Securing COVID-19 Vaccine Shipping Quality
The World Health Organization reports a shocking 50% global vaccine wastage. Vaccine security and the amount of tools available for reducing vaccine wastage are increasing constantly, helping decrease the amount of waste constantly, but the world still has a long way to go.
Vaccines are vulnerable to multiple factors by nature. Variables from humidity to light are capable of damaging vaccine products. Between different vaccines, the most common vulnerability is to temperature levels and changes both within and between them. Most vaccines require a stable temperature within a narrow range to remain usable and effective.
The typical allowed temperature range for vaccines is two to eight degrees Celcius (36°F... 46°F), but certain vaccines, such as Pfizer’s new Covid-19 vaccine, require deep freeze temperatures close to -100°C (-148°F). The vaccines need to be kept in dry ice, in temperatures as low as -80°C during transport. Over 15 billion doses will be shipped over the course of three years. This scale of extreme cold chains has not been seen before so it's more needed than ever to make sure every shipment stays within the required conditions. With millions of doses shipped globally, the challenge set for distribution chains is unprecedented.
While Moderna’s vaccine poses less of a challenge, it has to be kept at “only” a freezing temperature of -20°C (-4°F), still requiring the global supply chains to update their equipment to match the needed scale.
The uninterrupted series of refrigerated production, storage, transport, and distribution of temperature-sensitive products is known as cold chain or cold chain monitoring. A cold chain provides a temperature-controlled supply chain of products to make sure their quality isn’t impacted during their journeys. Breaches of allowed temperature thresholds can cause the vaccine potency to decrease. In the most severe cases, the vaccine becomes ineffective or even harmful to the user.
With the current world population, getting everyone vaccinated would require 15.8 billion doses, if two doses are needed per person for immunity. According to Johns Hopkins Bloomberg School of Public Health, 50% to 90% of a population needs immunity to achieve herd immunity.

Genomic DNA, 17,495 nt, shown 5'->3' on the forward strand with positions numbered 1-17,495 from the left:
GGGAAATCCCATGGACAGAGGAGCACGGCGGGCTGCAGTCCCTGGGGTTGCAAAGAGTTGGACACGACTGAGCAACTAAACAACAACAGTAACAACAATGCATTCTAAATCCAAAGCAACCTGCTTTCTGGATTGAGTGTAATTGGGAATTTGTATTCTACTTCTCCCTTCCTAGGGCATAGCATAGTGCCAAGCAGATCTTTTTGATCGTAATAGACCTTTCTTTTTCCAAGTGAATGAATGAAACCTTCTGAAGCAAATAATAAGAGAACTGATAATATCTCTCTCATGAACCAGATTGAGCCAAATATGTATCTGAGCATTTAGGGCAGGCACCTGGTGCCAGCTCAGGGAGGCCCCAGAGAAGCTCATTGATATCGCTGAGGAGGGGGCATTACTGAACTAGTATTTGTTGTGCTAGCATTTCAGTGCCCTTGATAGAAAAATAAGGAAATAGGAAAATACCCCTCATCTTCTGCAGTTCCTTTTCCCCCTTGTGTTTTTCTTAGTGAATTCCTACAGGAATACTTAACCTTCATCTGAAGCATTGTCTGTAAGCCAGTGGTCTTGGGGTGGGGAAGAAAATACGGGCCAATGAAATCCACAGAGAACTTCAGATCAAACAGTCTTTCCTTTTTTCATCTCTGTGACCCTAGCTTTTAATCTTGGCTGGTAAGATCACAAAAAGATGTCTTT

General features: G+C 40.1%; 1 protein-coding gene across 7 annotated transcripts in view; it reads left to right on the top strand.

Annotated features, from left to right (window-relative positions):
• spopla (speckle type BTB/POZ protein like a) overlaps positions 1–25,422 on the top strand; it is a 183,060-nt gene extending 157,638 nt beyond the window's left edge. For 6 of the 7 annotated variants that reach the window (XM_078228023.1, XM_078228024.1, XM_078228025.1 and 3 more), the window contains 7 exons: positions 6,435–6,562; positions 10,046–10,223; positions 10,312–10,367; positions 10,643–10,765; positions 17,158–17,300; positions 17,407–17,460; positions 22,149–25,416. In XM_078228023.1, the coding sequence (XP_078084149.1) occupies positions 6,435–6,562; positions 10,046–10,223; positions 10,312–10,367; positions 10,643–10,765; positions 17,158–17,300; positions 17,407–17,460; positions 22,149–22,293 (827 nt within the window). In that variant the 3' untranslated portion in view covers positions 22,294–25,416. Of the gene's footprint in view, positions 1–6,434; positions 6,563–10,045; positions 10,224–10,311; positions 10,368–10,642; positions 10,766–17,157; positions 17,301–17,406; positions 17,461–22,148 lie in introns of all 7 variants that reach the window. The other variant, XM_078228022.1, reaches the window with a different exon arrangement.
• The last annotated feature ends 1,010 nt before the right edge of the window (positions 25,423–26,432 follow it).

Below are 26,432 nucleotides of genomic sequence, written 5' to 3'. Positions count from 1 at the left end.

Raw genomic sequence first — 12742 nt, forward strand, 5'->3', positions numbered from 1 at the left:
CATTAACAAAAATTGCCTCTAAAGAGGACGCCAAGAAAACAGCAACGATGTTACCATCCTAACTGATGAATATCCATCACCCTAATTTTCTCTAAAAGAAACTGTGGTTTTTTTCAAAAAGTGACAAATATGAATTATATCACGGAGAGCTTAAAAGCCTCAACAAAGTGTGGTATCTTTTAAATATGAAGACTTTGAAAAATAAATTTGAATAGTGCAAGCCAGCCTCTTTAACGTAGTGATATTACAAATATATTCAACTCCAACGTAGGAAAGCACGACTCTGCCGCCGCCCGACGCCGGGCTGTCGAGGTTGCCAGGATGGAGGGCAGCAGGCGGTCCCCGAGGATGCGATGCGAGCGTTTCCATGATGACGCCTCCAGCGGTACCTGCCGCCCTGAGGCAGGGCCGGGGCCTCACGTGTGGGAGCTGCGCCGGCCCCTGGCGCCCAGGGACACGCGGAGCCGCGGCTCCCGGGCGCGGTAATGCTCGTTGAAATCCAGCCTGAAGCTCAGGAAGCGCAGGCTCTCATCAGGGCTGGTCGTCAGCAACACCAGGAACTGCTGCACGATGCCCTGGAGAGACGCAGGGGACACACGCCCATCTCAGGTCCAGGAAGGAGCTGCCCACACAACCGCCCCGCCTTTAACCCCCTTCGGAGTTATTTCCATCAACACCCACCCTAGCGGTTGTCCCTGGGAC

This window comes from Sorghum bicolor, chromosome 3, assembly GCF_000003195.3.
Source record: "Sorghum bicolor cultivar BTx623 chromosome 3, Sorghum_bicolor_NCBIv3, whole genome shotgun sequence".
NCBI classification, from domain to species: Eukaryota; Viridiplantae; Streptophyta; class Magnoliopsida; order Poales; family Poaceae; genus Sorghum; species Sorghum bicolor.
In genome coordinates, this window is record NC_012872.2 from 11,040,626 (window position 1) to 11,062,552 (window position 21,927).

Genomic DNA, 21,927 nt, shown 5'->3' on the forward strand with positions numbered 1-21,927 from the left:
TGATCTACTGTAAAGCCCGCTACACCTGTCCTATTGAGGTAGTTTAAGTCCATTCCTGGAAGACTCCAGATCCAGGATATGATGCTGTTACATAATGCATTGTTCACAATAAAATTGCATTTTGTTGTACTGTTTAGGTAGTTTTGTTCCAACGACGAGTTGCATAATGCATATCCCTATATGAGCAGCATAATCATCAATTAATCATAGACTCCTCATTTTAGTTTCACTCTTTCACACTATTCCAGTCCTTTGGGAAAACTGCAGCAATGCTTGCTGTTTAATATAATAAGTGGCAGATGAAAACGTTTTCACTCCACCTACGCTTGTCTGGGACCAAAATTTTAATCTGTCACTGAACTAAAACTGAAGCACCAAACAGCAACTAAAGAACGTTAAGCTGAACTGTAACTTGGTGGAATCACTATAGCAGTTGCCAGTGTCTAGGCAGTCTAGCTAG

Even if we laid our trust to the idea that half the population having immunity would be enough for a global herd immunity, we would have almost 8 billion doses being shipped worldwide. Except when we take the previous numbers reported by the WHO into account, as the 50% wastage immediately doubles the needed amount of doses again.
The environmental and humanitarian effects of this kind of waste are already catastrophic enough, but let’s consider the economical loss as well: even if we assume the vaccines at a non-profit cost of around $10 per unit, the wasted investment is immense.
With the unprecedented scale of vaccines requiring strict cold chain upkeep, the world has to learn away from the old methods of large-scale refrigeration.
Resilience, reliability, and sustainability are the keywords for the future cold chain. United Nation’s Environment Programme’s Niklas Hagelberg says that ”The whole system must be optimized to address the issue of food and medicine loss in a way that returns value to smallholder farmers and businesses operating across the supply chains, as they build back from the economic impact of COVID-19. Only then can we make historic leaps forward to deliver the COVID-19 vaccine globally.”
The global loss of pharmaceutical goods due to temperature fluctuations lies between 20-40%. We simply cannot afford that. We have to be able to find better solutions.
Every single vaccine saved takes us one step closer to getting rid of the pandemic. The Covid-19 vaccine will be transported all over the world – in planes, in trucks, through different warehouses, in tropical temperatures.
Logmore combines reliability, security and convenience, which makes it the solution for Covid-19 vaccine shipment monitoring.
Let's make sure every single vaccine is safe to use.